Our most outdated gadget is our television, a 42-inch Toshiba projection television from 2002. It’s a behemoth. Tall, deep and wide, it takes up an enormous chunk of real estate in our back room.
Even worse, it’s standard definition (keeping my friends from ever coming over the house to watch sports) and isn’t equipment to connect to the Internet for streaming purposes. Instead, we continue to receive our Netflix subscription by mail in the form of DVDs.
The only other television in the house is in our bedroom. It’s a 27-inch tube television that is at least 15 years old.
I’d like to purchase a new television that’s equipped for this century, but my problem is twofold:
1. My old television works just fine, and my wife and I watch less than an hour of television a day on average. It’s difficult to justify the purchase of something we use so infrequently.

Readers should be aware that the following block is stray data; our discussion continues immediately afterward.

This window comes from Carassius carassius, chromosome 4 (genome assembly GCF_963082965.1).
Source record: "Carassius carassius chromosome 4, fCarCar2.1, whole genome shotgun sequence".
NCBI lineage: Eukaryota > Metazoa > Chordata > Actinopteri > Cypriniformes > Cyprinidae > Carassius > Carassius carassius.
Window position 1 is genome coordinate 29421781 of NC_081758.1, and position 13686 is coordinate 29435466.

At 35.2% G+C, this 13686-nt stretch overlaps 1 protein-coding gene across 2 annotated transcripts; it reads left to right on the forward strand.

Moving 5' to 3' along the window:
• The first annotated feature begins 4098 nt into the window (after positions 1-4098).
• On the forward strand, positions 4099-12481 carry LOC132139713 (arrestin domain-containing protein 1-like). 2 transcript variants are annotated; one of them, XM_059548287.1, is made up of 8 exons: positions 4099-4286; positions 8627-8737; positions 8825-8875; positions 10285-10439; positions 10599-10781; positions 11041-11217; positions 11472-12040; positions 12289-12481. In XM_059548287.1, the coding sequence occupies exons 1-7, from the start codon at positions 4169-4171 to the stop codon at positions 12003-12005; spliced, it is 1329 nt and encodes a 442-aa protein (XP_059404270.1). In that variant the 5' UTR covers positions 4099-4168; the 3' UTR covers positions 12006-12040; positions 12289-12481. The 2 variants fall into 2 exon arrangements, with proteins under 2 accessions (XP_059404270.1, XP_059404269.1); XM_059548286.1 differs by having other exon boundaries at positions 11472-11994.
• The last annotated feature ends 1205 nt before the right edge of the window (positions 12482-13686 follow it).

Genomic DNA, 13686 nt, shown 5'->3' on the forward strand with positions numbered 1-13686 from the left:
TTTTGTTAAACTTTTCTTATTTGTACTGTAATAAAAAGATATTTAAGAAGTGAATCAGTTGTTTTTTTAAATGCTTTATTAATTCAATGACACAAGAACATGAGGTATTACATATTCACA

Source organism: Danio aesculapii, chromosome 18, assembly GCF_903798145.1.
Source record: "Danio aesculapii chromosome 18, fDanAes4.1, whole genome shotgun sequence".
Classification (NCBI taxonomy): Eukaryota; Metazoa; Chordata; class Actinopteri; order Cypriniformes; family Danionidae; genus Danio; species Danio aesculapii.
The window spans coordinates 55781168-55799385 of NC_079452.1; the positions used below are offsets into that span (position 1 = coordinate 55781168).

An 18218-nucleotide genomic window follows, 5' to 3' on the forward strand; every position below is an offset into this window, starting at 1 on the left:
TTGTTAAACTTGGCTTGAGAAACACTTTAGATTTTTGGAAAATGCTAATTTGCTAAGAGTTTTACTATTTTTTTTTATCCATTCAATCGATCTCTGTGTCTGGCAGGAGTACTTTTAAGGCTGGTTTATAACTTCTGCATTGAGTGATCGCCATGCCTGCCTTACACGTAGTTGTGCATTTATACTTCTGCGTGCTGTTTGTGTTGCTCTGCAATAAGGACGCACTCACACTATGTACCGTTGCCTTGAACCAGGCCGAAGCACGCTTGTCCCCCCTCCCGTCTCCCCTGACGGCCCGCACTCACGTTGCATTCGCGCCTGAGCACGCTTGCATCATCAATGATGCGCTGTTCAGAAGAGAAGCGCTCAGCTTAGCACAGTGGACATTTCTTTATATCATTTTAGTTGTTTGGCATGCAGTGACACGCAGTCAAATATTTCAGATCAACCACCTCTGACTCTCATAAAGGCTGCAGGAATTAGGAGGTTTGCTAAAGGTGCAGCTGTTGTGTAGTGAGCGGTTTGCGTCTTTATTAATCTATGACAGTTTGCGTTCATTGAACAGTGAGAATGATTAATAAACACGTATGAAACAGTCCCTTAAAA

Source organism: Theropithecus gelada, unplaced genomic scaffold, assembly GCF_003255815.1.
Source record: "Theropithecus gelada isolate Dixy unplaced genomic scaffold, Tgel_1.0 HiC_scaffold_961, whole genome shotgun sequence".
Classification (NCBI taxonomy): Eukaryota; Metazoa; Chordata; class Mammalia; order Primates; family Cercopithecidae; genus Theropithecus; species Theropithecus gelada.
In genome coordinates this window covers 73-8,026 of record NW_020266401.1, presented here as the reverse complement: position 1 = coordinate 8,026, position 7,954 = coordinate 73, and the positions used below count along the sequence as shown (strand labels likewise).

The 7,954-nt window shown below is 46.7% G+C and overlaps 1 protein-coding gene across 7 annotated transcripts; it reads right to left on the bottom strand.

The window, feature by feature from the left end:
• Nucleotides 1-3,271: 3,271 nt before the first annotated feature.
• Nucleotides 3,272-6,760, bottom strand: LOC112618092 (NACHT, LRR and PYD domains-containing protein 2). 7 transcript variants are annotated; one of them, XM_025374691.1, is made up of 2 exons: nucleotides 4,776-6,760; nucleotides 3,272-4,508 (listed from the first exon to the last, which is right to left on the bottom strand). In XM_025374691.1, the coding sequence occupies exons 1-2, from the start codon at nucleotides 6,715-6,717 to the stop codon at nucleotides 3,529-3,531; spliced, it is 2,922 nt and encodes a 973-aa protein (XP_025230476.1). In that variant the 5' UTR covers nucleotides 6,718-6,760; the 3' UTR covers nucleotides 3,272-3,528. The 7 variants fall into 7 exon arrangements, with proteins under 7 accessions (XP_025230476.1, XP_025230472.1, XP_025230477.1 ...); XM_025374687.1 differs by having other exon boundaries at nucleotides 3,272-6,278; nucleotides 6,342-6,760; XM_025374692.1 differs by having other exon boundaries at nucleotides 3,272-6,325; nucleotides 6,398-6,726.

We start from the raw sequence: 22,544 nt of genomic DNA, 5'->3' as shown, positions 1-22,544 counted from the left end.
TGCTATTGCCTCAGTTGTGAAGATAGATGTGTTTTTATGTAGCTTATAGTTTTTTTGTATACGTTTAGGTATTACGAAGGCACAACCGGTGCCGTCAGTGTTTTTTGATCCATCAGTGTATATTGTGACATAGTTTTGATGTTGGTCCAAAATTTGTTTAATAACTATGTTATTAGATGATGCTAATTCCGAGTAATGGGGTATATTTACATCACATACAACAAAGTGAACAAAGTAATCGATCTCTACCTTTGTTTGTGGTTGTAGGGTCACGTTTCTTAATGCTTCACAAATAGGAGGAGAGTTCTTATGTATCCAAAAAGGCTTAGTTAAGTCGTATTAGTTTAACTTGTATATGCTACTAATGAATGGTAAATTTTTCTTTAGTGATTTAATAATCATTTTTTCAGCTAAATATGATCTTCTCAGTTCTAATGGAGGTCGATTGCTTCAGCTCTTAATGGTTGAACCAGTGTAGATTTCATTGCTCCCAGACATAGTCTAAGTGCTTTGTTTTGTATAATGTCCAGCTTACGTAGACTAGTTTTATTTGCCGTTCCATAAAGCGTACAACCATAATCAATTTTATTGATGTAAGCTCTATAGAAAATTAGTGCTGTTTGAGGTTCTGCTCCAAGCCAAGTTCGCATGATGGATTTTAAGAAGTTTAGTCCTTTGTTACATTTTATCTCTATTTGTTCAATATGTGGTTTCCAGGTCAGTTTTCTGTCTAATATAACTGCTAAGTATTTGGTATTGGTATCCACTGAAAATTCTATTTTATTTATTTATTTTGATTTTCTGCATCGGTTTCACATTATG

2. We are always thinking about moving to a slightly bigger home, and I’m afraid that the television we purchase will be too large or too small for the room that it might someday occupy.
So we wait.
We will either move to a new house and leave this monstrosity of a television behind, or it will finally stop working, forcing me to finally purchase a new one.
For now, my television remains a relic of a time when the only means of bringing a television signal into your home was through a cable box, and flat screen TVs could only be found in science fiction movies.